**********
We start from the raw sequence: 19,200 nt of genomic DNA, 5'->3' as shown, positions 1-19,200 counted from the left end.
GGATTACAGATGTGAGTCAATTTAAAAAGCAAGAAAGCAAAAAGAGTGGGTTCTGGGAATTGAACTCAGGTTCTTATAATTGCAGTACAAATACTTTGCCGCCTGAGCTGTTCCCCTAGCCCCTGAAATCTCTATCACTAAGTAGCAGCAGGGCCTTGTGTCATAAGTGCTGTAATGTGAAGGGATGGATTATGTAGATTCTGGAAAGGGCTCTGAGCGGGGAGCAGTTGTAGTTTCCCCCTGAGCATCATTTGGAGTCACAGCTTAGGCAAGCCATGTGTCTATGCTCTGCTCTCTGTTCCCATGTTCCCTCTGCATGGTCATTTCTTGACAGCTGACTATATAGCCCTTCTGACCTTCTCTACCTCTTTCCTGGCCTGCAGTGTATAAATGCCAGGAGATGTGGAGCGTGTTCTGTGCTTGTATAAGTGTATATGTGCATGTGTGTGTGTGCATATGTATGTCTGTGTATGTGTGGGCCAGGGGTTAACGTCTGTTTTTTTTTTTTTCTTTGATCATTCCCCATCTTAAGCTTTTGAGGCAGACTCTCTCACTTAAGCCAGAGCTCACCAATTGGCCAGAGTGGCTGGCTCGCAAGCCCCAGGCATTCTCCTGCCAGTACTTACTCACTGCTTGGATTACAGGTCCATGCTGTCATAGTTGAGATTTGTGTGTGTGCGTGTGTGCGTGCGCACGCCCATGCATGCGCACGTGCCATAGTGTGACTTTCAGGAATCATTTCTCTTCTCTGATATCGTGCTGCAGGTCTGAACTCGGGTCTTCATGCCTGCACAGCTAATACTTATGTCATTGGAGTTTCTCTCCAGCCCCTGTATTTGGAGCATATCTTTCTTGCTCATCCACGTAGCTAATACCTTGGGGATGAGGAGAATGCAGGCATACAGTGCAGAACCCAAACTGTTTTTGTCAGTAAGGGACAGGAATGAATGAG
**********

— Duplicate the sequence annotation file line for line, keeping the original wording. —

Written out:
We start from the raw sequence: 19,200 nt of genomic DNA, 5'->3' as shown, positions 1-19,200 counted from the left end.
GGATTACAGATGTGAGTCAATTTAAAAAGCAAGAAAGCAAAAAGAGTGGGTTCTGGGAATTGAACTCAGGTTCTTATAATTGCAGTACAAATACTTTGCCGCCTGAGCTGTTCCCCTAGCCCCTGAAATCTCTATCACTAAGTAGCAGCAGGGCCTTGTGTCATAAGTGCTGTAATGTGAAGGGATGGATTATGTAGATTCTGGAAAGGGCTCTGAGCGGGGAGCAGTTGTAGTTTCCCCCTGAGCATCATTTGGAGTCACAGCTTAGGCAAGCCATGTGTCTATGCTCTGCTCTCTGTTCCCATGTTCCCTCTGCATGGTCATTTCTTGACAGCTGACTATATAGCCCTTCTGACCTTCTCTACCTCTTTCCTGGCCTGCAGTGTATAAATGCCAGGAGATGTGGAGCGTGTTCTGTGCTTGTATAAGTGTATATGTGCATGTGTGTGTGTGCATATGTATGTCTGTGTATGTGTGGGCCAGGGGTTAACGTCTGTTTTTTTTTTTTTCTTTGATCATTCCCCATCTTAAGCTTTTGAGGCAGACTCTCTCACTTAAGCCAGAGCTCACCAATTGGCCAGAGTGGCTGGCTCGCAAGCCCCAGGCATTCTCCTGCCAGTACTTACTCACTGCTTGGATTACAGGTCCATGCTGTCATAGTTGAGATTTGTGTGTGTGCGTGTGTGCGTGCGCACGCCCATGCATGCGCACGTGCCATAGTGTGACTTTCAGGAATCATTTCTCTTCTCTGATATCGTGCTGCAGGTCTGAACTCGGGTCTTCATGCCTGCACAGCTAATACTTATGTCATTGGAGTTTCTCTCCAGCCCCTGTATTTGGAGCATATCTTTCTTGCTCATCCACGTAGCTAATACCTTGGGGATGAGGAGAATGCAGGCATACAGTGCAGAACCCAAACTGTTTTTGTCAGTAAGGGACAGGAATGAATGAG